The photo at the top of this post was taken during the ninth inning of Saturday's game... obviously, it doesn't reflect how many people were in the ballpark at any time Saturday night, but I wanted you to have a look at what Wrigley Field looked like as the clock approached midnight Saturday.
If the Cubs aren't worried about attendance for the rest of this summer, they should be. In the just-completed homestand, not one of the five crowds broke the 32,000 mark -- and even that would be 9,000 less than a sellout -- and Friday's announced 24,645 tickets sold was the smallest paid crowd in more than 11 years, since 23,686 paid to see the Dodgers and Cubs play on a 45-degree Friday, April 26, 2002.
Here are the numbers for this homestand:
Date Announced Crowd In-House Estimate 5/29 31,279 24,OOO 5/3O 31,968 27,OOO 5/31 24,645 18,OOO 6/1 31,465 2O,OOO 6/2 29,667 16,OOO
Here's more proof for Bud Selig, who is a big proponent of the intercity interleague rivalries, that these games are simply not the draws they once were. There's still one Cubs/White Sox game to be played due to last Tuesday's rainout at the Cell, but none of the other three games came anywhere close to a sellout. The Cubs priced the two games at Wrigley oddly; the bleachers were priced at "platinum" level, the second-highest tier, but the rest of the park was priced at "marquee" level, the highest of all price levels. For two weekdays in May, Cubs/White Sox games are not that sort of draw, in my view. More tickets would likely have been sold for the seating bowl had they priced them lower. Comparable things happened in New York, where none of the four Mets/Yankees games sold out, despite the Yankees beginning the set in first place. The two games at Citi Field sold only about two-thirds of available tickets. Dodgers/Angels games in Los Angeles: same thing, no sellouts, though that could be chalked up in part to the poor performance of the teams.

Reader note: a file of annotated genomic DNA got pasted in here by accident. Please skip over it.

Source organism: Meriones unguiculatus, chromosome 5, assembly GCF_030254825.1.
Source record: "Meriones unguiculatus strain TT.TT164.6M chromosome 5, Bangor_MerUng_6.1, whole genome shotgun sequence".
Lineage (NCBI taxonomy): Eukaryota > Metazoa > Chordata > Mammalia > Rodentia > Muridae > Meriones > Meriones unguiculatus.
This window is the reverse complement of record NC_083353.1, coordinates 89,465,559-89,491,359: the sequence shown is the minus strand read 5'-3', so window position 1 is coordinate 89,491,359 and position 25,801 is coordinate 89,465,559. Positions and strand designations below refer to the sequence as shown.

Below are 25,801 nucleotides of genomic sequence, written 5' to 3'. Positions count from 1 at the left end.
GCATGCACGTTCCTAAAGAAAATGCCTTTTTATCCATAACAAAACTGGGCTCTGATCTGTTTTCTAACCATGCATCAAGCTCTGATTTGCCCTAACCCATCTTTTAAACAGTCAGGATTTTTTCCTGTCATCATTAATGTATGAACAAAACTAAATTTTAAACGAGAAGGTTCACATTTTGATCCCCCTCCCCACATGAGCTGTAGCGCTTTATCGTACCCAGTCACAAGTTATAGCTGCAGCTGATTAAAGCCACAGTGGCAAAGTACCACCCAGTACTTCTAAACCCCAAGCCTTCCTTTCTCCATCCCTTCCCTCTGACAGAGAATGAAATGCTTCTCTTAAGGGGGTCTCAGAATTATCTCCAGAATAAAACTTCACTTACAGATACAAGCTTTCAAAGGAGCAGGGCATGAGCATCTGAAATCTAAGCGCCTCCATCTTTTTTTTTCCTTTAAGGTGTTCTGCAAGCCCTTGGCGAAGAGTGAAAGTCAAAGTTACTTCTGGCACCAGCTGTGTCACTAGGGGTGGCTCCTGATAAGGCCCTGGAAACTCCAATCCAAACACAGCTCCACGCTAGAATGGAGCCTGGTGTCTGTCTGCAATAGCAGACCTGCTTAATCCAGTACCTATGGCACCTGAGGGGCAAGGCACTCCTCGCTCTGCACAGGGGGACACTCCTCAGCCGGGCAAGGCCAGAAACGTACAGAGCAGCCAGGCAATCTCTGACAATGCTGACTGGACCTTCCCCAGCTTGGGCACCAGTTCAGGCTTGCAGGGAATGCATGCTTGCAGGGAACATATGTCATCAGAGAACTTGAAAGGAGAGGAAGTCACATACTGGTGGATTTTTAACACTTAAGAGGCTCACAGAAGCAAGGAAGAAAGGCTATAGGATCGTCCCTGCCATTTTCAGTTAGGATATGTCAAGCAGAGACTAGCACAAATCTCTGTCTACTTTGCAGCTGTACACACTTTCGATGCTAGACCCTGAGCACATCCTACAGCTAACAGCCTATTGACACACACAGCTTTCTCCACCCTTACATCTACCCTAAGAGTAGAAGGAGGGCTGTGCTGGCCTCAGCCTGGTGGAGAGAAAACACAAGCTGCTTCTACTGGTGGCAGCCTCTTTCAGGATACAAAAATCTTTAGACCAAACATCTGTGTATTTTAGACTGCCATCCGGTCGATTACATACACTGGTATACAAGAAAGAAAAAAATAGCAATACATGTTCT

If I were scheduling these "rivalry" games going forward, I'd reduce them to one three-game series per year, alternating parks. That might bring back some of the buzz, and more fans wanting to attend.
The Cubs announced 149,024 tickets sold for the five-game homestand that ended Sunday, an average of 29,805. My in-house estimates totaled 105,000, or 21,000 per game. Obviously, bad weather held the in-house counts down, particularly Sunday, one of the coldest June days I can remember. For the season, the Cubs are at an announced total of 941,144 for 29 dates, an average of 32,453 per date. That's down from the end of the last homestand, when they had a per-game average of 33,005. The Cubs currently rank 10th in overall attendance and 12th in per-game average, just behind the Rockies and just ahead of the Brewers.
My in-house estimates for the season total 573,000, or 19,759 per date. That's up, just slightly, from the 19,500 I reported here after the last homestand. The Cubs are thus still averaging more than 12,800 no-shows per date. The weather, clearly, has a lot to do with this, along with team performance. Presumably, at least the weather will improve for the next homestand, which begins Friday.